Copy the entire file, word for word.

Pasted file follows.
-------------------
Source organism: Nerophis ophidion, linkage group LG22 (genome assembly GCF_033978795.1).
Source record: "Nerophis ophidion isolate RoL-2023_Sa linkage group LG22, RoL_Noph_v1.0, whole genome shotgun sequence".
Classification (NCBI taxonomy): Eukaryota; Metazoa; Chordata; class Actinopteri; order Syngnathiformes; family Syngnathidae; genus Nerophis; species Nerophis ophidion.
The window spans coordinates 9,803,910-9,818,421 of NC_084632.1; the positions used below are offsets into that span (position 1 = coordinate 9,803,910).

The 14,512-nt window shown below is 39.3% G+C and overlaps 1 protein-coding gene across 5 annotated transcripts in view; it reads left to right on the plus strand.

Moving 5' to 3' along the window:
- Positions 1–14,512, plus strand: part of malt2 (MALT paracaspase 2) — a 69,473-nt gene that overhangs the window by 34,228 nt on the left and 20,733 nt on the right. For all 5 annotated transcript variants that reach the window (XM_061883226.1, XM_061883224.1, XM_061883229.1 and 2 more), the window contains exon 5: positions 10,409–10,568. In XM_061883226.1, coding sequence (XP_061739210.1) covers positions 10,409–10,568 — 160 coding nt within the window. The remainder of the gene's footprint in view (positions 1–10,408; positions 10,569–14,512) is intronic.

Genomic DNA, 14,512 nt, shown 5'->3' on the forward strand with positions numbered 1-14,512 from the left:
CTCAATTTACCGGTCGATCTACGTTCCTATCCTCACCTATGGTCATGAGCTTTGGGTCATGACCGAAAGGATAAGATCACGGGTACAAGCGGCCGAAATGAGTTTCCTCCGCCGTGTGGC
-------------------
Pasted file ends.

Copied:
Source organism: Nerophis ophidion, linkage group LG22 (genome assembly GCF_033978795.1).
Source record: "Nerophis ophidion isolate RoL-2023_Sa linkage group LG22, RoL_Noph_v1.0, whole genome shotgun sequence".
Classification (NCBI taxonomy): Eukaryota; Metazoa; Chordata; class Actinopteri; order Syngnathiformes; family Syngnathidae; genus Nerophis; species Nerophis ophidion.
The window spans coordinates 9,803,910-9,818,421 of NC_084632.1; the positions used below are offsets into that span (position 1 = coordinate 9,803,910).

The 14,512-nt window shown below is 39.3% G+C and overlaps 1 protein-coding gene across 5 annotated transcripts in view; it reads left to right on the plus strand.

Moving 5' to 3' along the window:
- Positions 1–14,512, plus strand: part of malt2 (MALT paracaspase 2) — a 69,473-nt gene that overhangs the window by 34,228 nt on the left and 20,733 nt on the right. For all 5 annotated transcript variants that reach the window (XM_061883226.1, XM_061883224.1, XM_061883229.1 and 2 more), the window contains exon 5: positions 10,409–10,568. In XM_061883226.1, coding sequence (XP_061739210.1) covers positions 10,409–10,568 — 160 coding nt within the window. The remainder of the gene's footprint in view (positions 1–10,408; positions 10,569–14,512) is intronic.

Genomic DNA, 14,512 nt, shown 5'->3' on the forward strand with positions numbered 1-14,512 from the left:
CTCAATTTACCGGTCGATCTACGTTCCTATCCTCACCTATGGTCATGAGCTTTGGGTCATGACCGAAAGGATAAGATCACGGGTACAAGCGGCCGAAATGAGTTTCCTCCGCCGTGTGGC